African Diaspora- Caribbean
Heritage Trail

Event photos
CTO Conference
Caribbean Map
Hon. David Allen

OVERVIEW: The African Diaspora Heritage Trail is a project of the Bermuda Ministry of Tourism to identify, conserve and promote historic sites linked with the development and progress of people of African descent in Bermuda.

LAUNCHED: May 2001

HISTORY: People of African decent, whether in Bermuda, the Caribbean or the U.S. are descendants of the African Diaspora propelled by the advent of transatlantic slavery. Current research into historical archives indicates that the discoverer of Bermuda, Spanish navigator Juan de Bermudez, had more than a dozen African slaves on board his ship. No earlier record of African slaves being transported across the Atlantic to the Western Hemisphere has to date been found.


The Enterprise: Bermuda's African-descended population became free citizens in 1834. The Friendly Societies and Lodges, which were operated by Blacks and dedicated to the welfare and advancement of Bermuda's Black population, commemorated the anniversary of freedom with various celebrations including the Annual Cup Match cricket festival. Since 1902, Cup Match has been the premier event held in celebration of Emancipation Day.

In 1835, the American ship Enterprise, carrying 78 slaves from Virginia to South Carolina, was driven off course by a storm. The ship docked in Bermuda for provisions; however, local customs officials refused to let the ship sail again until the Governor ruled on the disposition of the slaves aboard, since Bermuda had freed its slaves in 1834 -- nearly 30 years earlier than the U.S. Emancipation Proclamation. The slaves were allowed to appear before the Governor and choose between staying in Bermuda as free individuals or continue on their voyage to the United States as slaves. All but six out of 78 slaves chose to remain in Bermuda.



St. George's Post Office

St. George's Historical Society Museum

Tucker's House Museum

Cobb's Hill Wesleyan Methodist Church

Royal Naval Dockyard

As many as 13 sites in Bermuda have been identified as historically significant links to the island's Black heritage. A sampling of sites include:

John Stephenson, a Methodist missionary, was incarcerated for six months in what is now the St. George's Post Office for preaching to Blacks. He was released in April 1802.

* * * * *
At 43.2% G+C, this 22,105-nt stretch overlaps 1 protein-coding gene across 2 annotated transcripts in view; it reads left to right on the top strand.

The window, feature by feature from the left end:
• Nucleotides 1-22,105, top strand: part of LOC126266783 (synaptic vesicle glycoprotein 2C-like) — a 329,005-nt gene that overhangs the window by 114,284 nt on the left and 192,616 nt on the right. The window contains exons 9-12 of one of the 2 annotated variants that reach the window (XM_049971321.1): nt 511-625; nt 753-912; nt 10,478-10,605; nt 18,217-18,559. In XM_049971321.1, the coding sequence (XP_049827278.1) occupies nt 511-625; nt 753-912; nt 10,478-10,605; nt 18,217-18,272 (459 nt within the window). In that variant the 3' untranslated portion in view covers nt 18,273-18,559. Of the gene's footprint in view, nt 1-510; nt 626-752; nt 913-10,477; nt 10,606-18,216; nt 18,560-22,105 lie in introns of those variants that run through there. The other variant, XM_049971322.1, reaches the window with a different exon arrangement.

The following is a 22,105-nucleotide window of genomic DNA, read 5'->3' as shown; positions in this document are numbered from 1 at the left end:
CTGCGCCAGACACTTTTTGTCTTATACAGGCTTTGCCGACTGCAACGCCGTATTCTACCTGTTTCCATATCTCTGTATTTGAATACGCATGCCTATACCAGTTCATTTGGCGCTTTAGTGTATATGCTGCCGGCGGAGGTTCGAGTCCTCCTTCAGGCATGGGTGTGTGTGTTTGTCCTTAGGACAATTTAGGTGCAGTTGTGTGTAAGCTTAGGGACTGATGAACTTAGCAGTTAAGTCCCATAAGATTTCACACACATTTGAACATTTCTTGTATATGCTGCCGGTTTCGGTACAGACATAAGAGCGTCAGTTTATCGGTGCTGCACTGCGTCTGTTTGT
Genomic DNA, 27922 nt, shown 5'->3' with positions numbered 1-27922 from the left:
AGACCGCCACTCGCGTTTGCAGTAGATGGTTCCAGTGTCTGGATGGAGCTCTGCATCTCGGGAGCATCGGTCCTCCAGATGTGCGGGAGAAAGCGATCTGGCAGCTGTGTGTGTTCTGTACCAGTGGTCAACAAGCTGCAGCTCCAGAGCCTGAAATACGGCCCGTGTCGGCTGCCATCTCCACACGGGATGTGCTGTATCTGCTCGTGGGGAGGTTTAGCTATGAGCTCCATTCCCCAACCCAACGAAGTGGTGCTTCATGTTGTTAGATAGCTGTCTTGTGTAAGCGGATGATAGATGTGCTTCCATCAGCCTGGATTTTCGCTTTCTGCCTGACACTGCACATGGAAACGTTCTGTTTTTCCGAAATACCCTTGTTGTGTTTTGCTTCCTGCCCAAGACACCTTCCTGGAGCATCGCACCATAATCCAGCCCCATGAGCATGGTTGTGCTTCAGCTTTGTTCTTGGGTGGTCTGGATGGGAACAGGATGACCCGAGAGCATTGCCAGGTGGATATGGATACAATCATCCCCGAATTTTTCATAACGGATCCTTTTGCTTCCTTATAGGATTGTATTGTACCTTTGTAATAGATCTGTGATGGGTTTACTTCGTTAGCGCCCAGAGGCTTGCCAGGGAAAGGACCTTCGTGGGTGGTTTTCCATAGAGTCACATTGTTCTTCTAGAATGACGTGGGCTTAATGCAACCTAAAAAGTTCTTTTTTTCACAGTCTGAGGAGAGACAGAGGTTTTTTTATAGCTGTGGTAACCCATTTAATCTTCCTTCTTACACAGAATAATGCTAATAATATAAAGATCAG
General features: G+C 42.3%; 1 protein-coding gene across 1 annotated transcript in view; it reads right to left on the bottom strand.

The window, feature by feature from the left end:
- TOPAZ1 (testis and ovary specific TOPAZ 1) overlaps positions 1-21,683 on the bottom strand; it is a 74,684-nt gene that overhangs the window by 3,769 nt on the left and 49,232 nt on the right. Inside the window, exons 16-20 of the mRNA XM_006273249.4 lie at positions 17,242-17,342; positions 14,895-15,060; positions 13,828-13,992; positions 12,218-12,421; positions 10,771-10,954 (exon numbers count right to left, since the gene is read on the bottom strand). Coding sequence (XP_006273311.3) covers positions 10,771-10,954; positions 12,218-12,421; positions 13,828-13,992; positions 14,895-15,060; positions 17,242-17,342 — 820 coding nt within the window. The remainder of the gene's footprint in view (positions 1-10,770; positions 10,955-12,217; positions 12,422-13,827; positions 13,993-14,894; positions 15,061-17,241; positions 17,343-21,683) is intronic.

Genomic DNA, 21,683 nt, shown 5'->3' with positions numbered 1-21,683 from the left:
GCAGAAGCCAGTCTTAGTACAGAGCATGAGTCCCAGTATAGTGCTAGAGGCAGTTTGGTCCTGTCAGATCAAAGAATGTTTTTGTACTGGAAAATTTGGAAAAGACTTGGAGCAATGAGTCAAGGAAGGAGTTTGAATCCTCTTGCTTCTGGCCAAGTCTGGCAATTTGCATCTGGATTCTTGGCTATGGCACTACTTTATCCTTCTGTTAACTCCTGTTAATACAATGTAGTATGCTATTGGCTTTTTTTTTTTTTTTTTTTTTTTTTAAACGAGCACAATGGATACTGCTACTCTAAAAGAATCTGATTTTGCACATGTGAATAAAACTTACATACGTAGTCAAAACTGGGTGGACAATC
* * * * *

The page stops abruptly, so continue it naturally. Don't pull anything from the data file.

The barred windows of John Stephenson's cell are displayed in the wall of the Historical Society Museum as well as an inscription left on the wooden floor of his prison cell, which reads "John Stephenson, Methodist missionary, was imprisoned in this cell six months and fined fifty pounds for preaching the gospel of Jesus Christ to African Blacks and captive Negroes &endash; St. George's, Bermuda, June, 1801".

In 1862, when Confederate authorities began to draft Free Blacks to work on Charleston's fortification during the American Civil War, Joseph Hayne Rainey escaped to Bermuda with his wife aboard a blockade runner. Once in Bermuda, Joseph opened a barbershop in what is now the Tucker House Museum, and his wife Susan set up business as a dress and cloak maker. Rainey later became the first Black man to hold a seat in the U.S House of Representatives. The museum holds copies of several of his speeches.

This was the first organized church for Free Blacks and slaves on the island. Slaves and Free Blacks&emdash;who carried quarried stone upon their backs from the surrounding hills&emdash;labored on holidays and in the evenings by candlelight to erect this Warwick Parish church, which was finally dedicated in 1827 - seven years before Emancipation in Bermuda.

During the War of 1812, "American Refugee Negroes" (Free Blacks and Bermudian slaves), hired as labourers, worked side-by-side to build the most important British naval base in the Atlantic. Still others enrolled as troops to guard the Dockyard.

UNIFIED INITIATIVE: Over a span of nearly four centuries, four million Africans were transported to North America and the Caribbean islands in the transatlantic slave trade, which was the largest forced migration in the world. The Bermuda Ministry of Tourism has proposed a unified, cross-boarder initiative to create a worldwide African Diaspora Heritage Trail to educate visitors, and conserve the essence of African culture and history.

INFORMATION: For more information about the trail, visit www.bermudatourism.com or www.africandiasporaheritagetrail.com.